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Murder - Notes and Evaluation.

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Murder Murder is a common law offence; it has been defined by the decisions of judges in cases and the accepted definition is based on one given by Lord Coke. This is that murder is 'the unlawful killing of a human being under the Queen's peace with malice aforethought, express or implied'. In order for the actus reus to be fulfilled, the following principles must be satisfied : 1.) The defendant must do an act 2.) Which is unlawful 3.) which substantially causes the death of the victim 4.) who was a human being. There used to be a further requirement - that the victim had to die within a year and a day of his last injury by the defendant. This was abolished in 1996. 1.) The defendant must do an act To be guilty of murder the Defendant must have been proven to have done a voluntary act, although manslaughter can also consist of an omission. This can arise when the Defendant is under a legal duty to act but fails to do so, as in the following situations - Special legal relationship, e.g. Gibbons & Proctor (loco parentis), Statutory Duty, e.g. Road Traffic Act 1972, Voluntary undertaking, Employment duties and Accidental act which creates a dangerious situation. ...read more.


Although foresight of virtual certainty does not always amount to intention, there will be very few circumstances in which a jury will not find that it does. The CA held that "the greater the probability of a consequence, the more likely it is that it was forseen, and the more likely it was forseen, the more likely it was intended". Critical Evaluation of Murder There are several areas in which the law on murder is not satisfactory. Four main points are the definition of murder, the fact that a defendant can be convicted of murder even though they did not intent to kill, the mandatory life sentence, and the fact that excessive force in a situation where some force was justified does not provide any defence. Some people may argue that the definition of murder is out of date as it was established in 1797, and should be repaced by a modern statutory definition in modern language - for example, 'malice aforethought' could become 'intention'. At the beginning of its report on partial defences to murder (law com 290 2004) the Law Commission said expressly that it "has long considered that the law of murder is in need of review". On the other hand, it could be argued that the current definition, despite being old, is effective as it has worked for over 200 years. ...read more.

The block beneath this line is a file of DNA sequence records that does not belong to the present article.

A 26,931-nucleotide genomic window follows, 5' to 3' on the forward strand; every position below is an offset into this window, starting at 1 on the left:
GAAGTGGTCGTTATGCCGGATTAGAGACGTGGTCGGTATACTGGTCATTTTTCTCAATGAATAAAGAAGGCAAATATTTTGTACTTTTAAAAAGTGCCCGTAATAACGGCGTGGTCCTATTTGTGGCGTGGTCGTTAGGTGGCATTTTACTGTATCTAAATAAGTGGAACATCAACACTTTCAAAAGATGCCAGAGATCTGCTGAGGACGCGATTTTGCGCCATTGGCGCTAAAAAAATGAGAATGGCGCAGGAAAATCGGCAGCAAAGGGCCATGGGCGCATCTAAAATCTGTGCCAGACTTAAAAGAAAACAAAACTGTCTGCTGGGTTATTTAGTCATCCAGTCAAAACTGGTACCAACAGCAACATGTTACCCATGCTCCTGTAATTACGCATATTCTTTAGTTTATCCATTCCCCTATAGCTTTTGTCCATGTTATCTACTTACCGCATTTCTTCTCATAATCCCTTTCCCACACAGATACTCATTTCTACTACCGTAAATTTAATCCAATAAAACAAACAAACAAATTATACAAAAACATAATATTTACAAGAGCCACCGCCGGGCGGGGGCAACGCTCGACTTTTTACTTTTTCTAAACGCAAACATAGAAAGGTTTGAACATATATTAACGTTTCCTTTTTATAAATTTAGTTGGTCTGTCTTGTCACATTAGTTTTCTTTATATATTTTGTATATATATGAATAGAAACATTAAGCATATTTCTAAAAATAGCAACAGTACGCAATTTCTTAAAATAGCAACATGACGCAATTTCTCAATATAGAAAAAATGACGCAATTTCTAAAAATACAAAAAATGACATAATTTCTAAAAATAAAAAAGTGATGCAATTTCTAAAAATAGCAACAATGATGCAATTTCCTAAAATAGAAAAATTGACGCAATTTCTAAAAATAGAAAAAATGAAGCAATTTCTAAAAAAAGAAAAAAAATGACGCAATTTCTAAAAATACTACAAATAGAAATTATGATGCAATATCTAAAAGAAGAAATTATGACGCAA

or use excessive force in self-defence (Tony Martin). The mandatory sentence is also seen to be inadequate, because most murderers are released after 20 years or less. Many people think that life should mean life - whether it is life imprisonment or death - as this is true retribution. However, it could be seen as inhumane as it goes against the idea of rehabilitation. The House of Lords Select Committee Murder and Life Imprisonment (1989) recommended the abolition of the mandatory sentence for murder, as did an independent committee chaired by Lord Lane, the former Lord Chief Justice, in 1993. The abolition would mean that the sentence would then be at the discretion of the judge, perhaps assisted by the jury classifying the offence in order of seriousness. As long as the only sentence for murder is the mandatory life sentence, it could be argued that justice can't really be acheived. If a defendant can show that they used reasonable force in self defence or prevention of crime in doing the killing, they are not guilty of murder. However, when the defendant uses excessive force in the circumstances, they are guilty of murder. This 'all or nothing' effect on the defence is seen as being too harsh as the defendant in either acquitted or given a life sentence. Some people argue that if the defendants only 'fault' is that they used more force than was reasonable, a life sentence is not justified. ...read more.

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4 star(s)

A thoughtful and well researched essay.

Further reference could be made to, amongst other things, proposed amendments including the "tiered" offence structure (like in place in the US), and the distinction between voluntary and involuntary manslaughter.

4 Stars.

Marked by teacher Edward Smith 05/07/2013

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